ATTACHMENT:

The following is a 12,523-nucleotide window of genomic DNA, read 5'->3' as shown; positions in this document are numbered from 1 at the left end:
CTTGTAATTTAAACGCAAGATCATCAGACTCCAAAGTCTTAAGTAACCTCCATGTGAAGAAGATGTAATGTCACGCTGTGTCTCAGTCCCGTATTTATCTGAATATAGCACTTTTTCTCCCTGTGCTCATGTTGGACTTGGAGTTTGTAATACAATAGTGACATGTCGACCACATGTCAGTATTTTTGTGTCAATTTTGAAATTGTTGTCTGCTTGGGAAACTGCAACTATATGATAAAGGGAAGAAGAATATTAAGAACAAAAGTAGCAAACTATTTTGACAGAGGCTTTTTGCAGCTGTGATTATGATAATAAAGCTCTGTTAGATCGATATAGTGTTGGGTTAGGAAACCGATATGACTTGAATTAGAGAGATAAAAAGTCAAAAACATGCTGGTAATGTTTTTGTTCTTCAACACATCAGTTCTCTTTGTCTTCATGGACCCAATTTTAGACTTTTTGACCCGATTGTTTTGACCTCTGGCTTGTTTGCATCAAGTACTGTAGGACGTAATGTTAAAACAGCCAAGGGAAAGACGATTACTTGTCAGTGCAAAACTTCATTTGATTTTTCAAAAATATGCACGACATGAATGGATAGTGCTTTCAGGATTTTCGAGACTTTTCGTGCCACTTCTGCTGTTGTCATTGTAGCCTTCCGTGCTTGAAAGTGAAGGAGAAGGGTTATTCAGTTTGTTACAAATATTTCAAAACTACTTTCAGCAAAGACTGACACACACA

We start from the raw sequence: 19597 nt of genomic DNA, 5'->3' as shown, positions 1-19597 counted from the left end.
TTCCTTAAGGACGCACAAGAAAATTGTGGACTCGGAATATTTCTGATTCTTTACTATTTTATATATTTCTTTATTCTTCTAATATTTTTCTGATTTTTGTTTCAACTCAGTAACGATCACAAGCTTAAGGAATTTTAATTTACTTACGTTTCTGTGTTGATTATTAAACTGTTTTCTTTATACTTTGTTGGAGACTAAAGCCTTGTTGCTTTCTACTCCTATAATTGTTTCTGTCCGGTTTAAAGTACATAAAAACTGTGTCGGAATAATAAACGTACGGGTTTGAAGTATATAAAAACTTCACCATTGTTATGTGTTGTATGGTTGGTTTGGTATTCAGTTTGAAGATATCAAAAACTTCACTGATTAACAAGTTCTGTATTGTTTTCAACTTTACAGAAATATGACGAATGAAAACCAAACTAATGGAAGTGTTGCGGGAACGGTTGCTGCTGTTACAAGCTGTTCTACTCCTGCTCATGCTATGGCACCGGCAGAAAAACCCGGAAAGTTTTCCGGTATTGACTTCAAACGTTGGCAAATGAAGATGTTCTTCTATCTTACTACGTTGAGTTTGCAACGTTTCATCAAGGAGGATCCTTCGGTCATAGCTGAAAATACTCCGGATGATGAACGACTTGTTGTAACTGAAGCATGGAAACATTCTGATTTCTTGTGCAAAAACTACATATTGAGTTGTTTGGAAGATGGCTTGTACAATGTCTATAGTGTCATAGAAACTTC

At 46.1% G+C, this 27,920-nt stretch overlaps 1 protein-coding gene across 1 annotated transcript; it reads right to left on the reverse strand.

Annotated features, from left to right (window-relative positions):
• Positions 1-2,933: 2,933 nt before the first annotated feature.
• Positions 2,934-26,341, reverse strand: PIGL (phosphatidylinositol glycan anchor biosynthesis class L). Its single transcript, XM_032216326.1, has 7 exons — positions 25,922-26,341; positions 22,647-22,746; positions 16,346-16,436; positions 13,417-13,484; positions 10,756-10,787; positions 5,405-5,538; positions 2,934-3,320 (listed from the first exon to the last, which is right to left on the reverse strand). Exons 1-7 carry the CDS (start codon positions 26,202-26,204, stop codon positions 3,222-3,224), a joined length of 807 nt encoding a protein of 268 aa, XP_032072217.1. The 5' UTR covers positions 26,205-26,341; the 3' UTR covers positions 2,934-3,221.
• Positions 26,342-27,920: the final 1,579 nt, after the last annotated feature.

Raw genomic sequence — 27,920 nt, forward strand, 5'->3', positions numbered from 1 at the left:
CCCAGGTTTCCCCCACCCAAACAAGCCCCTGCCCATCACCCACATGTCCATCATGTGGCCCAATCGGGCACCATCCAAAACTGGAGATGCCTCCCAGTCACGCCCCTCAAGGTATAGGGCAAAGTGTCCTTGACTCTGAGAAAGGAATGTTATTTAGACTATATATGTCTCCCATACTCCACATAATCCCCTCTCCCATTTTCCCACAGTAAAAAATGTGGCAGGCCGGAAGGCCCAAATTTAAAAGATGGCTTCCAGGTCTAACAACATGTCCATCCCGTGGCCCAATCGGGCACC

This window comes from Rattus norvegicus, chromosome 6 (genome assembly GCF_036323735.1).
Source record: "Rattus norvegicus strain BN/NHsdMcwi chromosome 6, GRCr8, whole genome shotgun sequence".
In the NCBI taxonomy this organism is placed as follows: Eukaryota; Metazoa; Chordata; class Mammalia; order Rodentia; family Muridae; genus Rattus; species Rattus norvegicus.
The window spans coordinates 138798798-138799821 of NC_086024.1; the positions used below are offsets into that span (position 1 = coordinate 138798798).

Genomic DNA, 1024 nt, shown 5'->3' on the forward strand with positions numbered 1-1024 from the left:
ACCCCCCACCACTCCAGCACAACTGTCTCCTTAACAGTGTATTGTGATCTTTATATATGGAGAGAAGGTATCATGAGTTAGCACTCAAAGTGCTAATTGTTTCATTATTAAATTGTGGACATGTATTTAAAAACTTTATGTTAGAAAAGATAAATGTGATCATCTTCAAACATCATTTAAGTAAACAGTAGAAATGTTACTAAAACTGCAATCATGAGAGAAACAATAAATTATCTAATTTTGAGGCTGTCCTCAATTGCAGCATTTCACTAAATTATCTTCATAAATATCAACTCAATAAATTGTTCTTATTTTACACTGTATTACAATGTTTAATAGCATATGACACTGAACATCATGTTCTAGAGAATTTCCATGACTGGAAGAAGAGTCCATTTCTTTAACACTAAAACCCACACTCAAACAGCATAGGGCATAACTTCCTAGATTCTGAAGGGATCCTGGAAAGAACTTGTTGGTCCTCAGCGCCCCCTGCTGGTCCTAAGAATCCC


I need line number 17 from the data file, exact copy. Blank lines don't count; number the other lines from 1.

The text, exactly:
ACCCCCCACCACTCCAGCACAACTGTCTCCTTAACAGTGTATTGTGATCTTTATATATGGAGAGAAGGTATCATGAGTTAGCACTCAAAGTGCTAATTGTTTCATTATTAAATTGTGGACATGTATTTAAAAACTTTATGTTAGAAAAGATAAATGTGATCATCTTCAAACATCATTTAAGTAAACAGTAGAAATGTTACTAAAACTGCAATCATGAGAGAAACAATAAATTATCTAATTTTGAGGCTGTCCTCAATTGCAGCATTTCACTAAATTATCTTCATAAATATCAACTCAATAAATTGTTCTTATTTTACACTGTATTACAATGTTTAATAGCATATGACACTGAACATCATGTTCTAGAGAATTTCCATGACTGGAAGAAGAGTCCATTTCTTTAACACTAAAACCCACACTCAAACAGCATAGGGCATAACTTCCTAGATTCTGAAGGGATCCTGGAAAGAACTTGTTGGTCCTCAGCGCCCCCTGCTGGTCCTAAGAATCCC